Contributors
Roberts, Tom

Global climate models predict increases in precipitation events in the Phoenix-metropolitan area and with the proposition of more flooding new insights are needed for protecting roadways and the services they provide. Students from engineering, sustainability, and planning worked together in ASU’s Urban Infrastructure Anatomy Spring 2016 course to assess i) how historical floods changed roadway designs, ii) precipitation forecasts to mid-century, iii) the vulnerability of roadways to more frequent precipitation, iv) adaptation strategies focusing on safe-to-fail thinking, and v) strategies for overcoming institutional barriers to enable transitions. The students designed an EPA Storm Water Management Model for the City of ...

Contributors
Al Rasbi, Omar, Archer, Harold, Azizi, Tariq Aziz, et al.

This report is the consolidated work of an interdisciplinary course project in CEE494/598, CON598, and SOS598, Urban Infrastructure Anatomy and Sustainable Development. In Fall 2012, the course at Arizona State University used sustainability research frameworks and life-cycle assessment methods to evaluate the comprehensive benefits and costs when transit-oriented development is infilled along the proposed light rail transit line expansion. In each case, and in every variation of possible future scenarios, there were distinct life-cycle benefits from both developing in more dense urban structures and reducing automobile travel in the process. Results from the report are superseded by our publication in ...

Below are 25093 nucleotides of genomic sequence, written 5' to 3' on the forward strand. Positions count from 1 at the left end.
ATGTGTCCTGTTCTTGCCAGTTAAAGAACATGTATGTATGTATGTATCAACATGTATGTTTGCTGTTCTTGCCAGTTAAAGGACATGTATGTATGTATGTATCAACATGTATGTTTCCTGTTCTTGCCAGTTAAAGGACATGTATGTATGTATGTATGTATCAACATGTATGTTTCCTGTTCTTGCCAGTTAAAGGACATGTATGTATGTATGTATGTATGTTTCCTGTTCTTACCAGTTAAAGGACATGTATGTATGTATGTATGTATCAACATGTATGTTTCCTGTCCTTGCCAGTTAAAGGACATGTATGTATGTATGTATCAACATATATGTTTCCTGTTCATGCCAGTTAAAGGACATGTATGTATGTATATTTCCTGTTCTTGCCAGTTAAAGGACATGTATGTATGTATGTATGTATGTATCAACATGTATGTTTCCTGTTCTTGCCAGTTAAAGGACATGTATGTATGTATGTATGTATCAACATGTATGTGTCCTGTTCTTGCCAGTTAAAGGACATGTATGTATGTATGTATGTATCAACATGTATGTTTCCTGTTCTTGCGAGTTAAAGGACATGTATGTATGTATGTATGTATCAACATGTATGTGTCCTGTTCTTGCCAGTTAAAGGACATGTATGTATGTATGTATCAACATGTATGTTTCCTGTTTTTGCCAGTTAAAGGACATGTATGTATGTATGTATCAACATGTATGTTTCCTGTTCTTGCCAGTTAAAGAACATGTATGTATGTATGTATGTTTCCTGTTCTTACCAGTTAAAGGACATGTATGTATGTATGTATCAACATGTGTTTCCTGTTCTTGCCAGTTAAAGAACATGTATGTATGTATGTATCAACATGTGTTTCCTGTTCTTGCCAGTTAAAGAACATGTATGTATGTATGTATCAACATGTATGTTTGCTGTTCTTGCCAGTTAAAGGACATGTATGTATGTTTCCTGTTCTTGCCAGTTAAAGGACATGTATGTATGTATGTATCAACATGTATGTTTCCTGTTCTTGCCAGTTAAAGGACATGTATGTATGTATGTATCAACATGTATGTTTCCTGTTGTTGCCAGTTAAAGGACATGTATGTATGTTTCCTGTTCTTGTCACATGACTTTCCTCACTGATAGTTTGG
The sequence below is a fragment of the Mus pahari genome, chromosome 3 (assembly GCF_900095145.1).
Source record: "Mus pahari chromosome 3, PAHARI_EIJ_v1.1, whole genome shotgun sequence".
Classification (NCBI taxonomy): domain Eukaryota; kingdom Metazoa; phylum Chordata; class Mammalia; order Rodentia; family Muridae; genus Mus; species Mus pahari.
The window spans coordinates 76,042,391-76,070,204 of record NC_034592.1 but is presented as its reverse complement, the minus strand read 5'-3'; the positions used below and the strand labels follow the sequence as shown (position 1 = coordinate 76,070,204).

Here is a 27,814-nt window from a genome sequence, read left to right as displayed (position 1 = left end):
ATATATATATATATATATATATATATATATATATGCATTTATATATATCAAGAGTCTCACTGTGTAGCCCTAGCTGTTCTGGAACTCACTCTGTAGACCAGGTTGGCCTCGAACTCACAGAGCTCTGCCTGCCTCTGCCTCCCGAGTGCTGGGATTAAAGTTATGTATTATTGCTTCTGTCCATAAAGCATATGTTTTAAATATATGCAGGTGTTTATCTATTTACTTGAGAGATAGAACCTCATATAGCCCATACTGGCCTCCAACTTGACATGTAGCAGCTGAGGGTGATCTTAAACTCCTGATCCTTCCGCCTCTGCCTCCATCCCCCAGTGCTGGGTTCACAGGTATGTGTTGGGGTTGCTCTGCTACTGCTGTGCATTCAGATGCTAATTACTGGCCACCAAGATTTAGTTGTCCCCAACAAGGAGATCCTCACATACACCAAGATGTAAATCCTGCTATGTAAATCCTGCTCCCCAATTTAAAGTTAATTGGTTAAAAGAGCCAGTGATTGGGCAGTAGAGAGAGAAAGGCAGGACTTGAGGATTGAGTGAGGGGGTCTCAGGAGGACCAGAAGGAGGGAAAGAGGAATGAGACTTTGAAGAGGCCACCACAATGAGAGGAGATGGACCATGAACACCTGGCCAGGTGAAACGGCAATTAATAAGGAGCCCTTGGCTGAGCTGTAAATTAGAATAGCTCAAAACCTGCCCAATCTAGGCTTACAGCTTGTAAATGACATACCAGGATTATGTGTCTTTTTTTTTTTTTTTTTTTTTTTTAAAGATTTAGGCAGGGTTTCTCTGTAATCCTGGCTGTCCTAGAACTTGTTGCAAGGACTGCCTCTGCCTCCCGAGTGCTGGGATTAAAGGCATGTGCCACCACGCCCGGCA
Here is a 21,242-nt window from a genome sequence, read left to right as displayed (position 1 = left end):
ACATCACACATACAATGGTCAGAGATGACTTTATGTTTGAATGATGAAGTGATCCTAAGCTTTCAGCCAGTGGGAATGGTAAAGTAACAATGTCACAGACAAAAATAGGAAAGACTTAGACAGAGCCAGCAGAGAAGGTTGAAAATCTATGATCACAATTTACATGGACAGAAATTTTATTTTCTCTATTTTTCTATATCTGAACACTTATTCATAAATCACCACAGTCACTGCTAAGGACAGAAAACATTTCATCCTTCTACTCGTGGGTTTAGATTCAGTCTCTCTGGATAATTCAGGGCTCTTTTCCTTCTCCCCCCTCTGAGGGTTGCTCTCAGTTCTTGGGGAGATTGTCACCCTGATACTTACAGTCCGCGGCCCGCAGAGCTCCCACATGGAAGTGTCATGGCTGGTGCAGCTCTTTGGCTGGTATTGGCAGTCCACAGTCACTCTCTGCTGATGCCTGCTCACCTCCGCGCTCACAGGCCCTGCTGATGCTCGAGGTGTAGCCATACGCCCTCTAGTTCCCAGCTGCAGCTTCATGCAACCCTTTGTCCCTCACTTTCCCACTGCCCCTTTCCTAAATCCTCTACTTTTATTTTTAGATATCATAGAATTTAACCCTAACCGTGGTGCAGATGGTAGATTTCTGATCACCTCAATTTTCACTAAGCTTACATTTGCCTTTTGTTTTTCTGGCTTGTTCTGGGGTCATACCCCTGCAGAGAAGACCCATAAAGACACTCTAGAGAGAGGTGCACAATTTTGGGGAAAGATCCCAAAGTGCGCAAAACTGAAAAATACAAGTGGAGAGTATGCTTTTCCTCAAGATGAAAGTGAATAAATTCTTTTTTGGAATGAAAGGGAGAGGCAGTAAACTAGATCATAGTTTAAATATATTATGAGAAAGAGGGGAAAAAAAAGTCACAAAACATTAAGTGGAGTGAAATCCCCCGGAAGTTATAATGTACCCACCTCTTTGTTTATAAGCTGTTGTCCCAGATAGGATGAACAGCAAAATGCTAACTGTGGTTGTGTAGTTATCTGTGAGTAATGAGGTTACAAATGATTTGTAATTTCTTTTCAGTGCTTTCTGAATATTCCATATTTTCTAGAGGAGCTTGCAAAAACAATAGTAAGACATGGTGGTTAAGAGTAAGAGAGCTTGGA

Contributors
Chester, Mikhail, Bosfield, Roberta, Celoza, Amelia, et al.
Created Date
2012-12

In his writings over the past decade, Brad Allenby has proposed (at least) 16 principles of sustainable engineering (see references) that are collectively known as the Earth Systems Engineering and Management (ESEM) principles. These principles have merit and applicability in many disciplines and domains of discourse, but are sometimes awkward to use due to the quantity of words required to accurately express their meaning. In light of this, it has become necessary to formulate a simplified list of “abbreviated tags” for ease of reference in conversation and concise writing. This list of tags also makes the principles immediately accessible to ...

Contributors
Roberts, Tom
Created Date
2011-05-20